Buying Phoenix short sales

How long does a short sale take? Part 2

First, read this recent post with an eye-catching visual about how long short sales really take.

For even more commentary about how long short sales take, see the comments in this blog post about short sale processing time on the weblog REO Insider. Most comments written by Realtors, and other industry insiders.

In short, (as of 9/19/2010), over 60% of short sales were taking 6+ months, and more than 80% are taking more than 4 months.

How long do short sales take?

How long do short sales take? There’s no single answer because every bank acts differently when handling a short sale.*

But in general, short sales are not short and they are frequently not even sales. The ballpark amount of time it takes to get the seller’s lender’s approval on a short sale is about 3 months or so, give or take a month.

I like to help my clients envision this by measuring against holidays. “If you’re making short sale offers now – in August 2010 – you should expect to wait until about Thanksgiving 2010 to get an answer from the seller’s lender. If we get a “yes”, then you’ll be closing and moving in around the Chrismukkah.

That’s sobering. So is this chart.

how long does a short sale take

This is a chart taken directly out of the Arizona Regional MLS. The dates are shown in reverse order which is a bit confusing. But essentially what you see (click to embiggen the chart) is that these home sellers accepted a buyer’s offer on their short sale home on May 21, 2010.  Sellers and buyers have been waiting since then for the seller’s lender’s review of the proposed sale.

That’s 3 months of waiting. Not short, in my book.

Homes for Under $25,000 ??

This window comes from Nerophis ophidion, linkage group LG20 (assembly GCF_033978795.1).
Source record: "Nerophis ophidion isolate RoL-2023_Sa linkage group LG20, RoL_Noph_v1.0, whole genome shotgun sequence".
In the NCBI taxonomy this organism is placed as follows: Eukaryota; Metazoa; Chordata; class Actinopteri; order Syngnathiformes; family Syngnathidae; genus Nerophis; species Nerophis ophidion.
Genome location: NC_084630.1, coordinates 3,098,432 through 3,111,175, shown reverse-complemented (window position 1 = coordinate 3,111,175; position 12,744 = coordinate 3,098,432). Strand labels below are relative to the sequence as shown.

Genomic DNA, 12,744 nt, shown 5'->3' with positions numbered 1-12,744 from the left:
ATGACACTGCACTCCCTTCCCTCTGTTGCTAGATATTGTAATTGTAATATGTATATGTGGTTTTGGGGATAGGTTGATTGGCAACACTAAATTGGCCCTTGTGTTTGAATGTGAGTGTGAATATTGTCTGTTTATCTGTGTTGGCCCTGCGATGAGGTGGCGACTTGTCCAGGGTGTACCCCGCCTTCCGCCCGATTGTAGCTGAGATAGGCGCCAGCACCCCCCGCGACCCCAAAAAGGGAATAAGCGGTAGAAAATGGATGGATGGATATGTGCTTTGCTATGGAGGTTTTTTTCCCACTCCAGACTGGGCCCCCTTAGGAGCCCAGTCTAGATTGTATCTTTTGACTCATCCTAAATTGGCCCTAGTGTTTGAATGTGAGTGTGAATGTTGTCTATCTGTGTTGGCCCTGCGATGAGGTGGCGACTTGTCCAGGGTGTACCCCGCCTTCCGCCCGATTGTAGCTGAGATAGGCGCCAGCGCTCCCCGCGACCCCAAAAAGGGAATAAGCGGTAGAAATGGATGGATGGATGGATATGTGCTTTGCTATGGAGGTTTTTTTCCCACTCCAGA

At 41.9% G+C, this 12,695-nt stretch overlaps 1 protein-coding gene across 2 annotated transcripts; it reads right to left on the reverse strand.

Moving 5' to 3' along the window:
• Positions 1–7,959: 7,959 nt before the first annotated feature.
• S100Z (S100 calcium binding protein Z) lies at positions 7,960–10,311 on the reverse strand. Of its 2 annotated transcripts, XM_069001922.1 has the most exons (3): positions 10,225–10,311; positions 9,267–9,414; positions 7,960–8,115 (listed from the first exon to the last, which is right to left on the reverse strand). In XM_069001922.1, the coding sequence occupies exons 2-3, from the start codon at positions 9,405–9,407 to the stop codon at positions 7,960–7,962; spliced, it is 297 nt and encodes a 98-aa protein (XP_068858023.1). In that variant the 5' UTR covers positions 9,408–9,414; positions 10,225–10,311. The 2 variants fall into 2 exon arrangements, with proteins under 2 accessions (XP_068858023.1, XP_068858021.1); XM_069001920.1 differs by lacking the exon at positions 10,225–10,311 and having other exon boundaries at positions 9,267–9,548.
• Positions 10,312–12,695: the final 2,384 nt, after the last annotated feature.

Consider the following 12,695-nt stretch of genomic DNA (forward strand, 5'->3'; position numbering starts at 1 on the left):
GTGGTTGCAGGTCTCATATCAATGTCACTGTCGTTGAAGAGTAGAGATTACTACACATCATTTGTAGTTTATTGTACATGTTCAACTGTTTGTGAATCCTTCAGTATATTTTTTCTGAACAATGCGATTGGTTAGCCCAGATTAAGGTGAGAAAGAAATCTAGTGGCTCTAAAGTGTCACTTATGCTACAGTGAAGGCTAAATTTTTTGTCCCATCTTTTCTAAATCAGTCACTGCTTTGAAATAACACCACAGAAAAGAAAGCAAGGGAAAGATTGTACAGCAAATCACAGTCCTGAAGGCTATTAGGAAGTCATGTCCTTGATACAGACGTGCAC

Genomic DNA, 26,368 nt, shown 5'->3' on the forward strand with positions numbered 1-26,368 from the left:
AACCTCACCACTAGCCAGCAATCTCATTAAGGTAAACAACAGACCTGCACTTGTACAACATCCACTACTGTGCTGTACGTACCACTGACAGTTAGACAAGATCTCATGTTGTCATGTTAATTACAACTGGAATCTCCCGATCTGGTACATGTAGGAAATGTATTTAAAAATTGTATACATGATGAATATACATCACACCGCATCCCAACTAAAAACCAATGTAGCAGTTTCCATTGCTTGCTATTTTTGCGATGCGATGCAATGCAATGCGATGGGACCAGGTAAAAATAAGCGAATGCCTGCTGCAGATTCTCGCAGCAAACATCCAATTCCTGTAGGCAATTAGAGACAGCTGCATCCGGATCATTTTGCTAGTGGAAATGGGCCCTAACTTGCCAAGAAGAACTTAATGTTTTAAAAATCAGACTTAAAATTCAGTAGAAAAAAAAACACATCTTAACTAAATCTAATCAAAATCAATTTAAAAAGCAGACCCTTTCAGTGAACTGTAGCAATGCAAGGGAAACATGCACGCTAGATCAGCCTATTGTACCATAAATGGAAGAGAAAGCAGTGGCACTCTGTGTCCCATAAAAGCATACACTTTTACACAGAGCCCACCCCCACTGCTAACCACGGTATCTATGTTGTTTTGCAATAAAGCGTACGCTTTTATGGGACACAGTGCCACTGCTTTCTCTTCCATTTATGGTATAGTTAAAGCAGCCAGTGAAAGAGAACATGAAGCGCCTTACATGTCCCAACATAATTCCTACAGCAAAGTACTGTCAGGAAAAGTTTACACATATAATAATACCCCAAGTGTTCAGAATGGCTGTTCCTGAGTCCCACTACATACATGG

Buy a Valley home for under $25,000?

Sold Since 3 15 09, listed 25k and Under(map courtesy of FlexMLS. Click to enlarge, use browser’s back button to return)

The map above shows the homes (single family detached only) in the greater Phoenix area, with list prices of $25,000 or less, that sold between March 25 and April 25 of this year. Each blue marker is a sold home.

There were 190 of them. One hundred ninety houses that were listed for $25,000 or less sold in the past 30 days!

Only 2% were not lender-owned. Two-thirds of these homes sold above list price.

I thought it might be interesting to see the pattern of homes sold in this price range over the past few months. It was.

December 2008 – 37 homes sold w/ list prices under $25,000
January 2009 – 48 sales
February 2009 – 87 sales
March 2009 – 168 sales

Seems like a pretty clear upward trend. I can hardly wait to see the April month-end numbers.

Meanwhile, at the other end of the price spectrum …


 Listed for 1M or more, 4-25-09 (Map courtesy of FlexMLS. Click to enlarge; use browser's back button to return)

Here’s a map of the homes (again, single family detached only) currently for sale with list prices of $1,000,000 or more. There are 3,107 of them. Only 52 are lender owned. In other words, almost 98% of these homes are not lender owned.

Number sold in past 30 days? One.

In the previous 30 days, 63 homes with a list price of $1M or more were sold. The month before that? Fifty-four sales in this price range.

That’s a microcosm of the Valley’s real estate market this spring. Bank owned homes at the low end of the price range are selling, and fast. The luxury market is dead on it’s feet. Homes in the middle are muddling through. I promise to find and post some stats on the muddling middle very soon.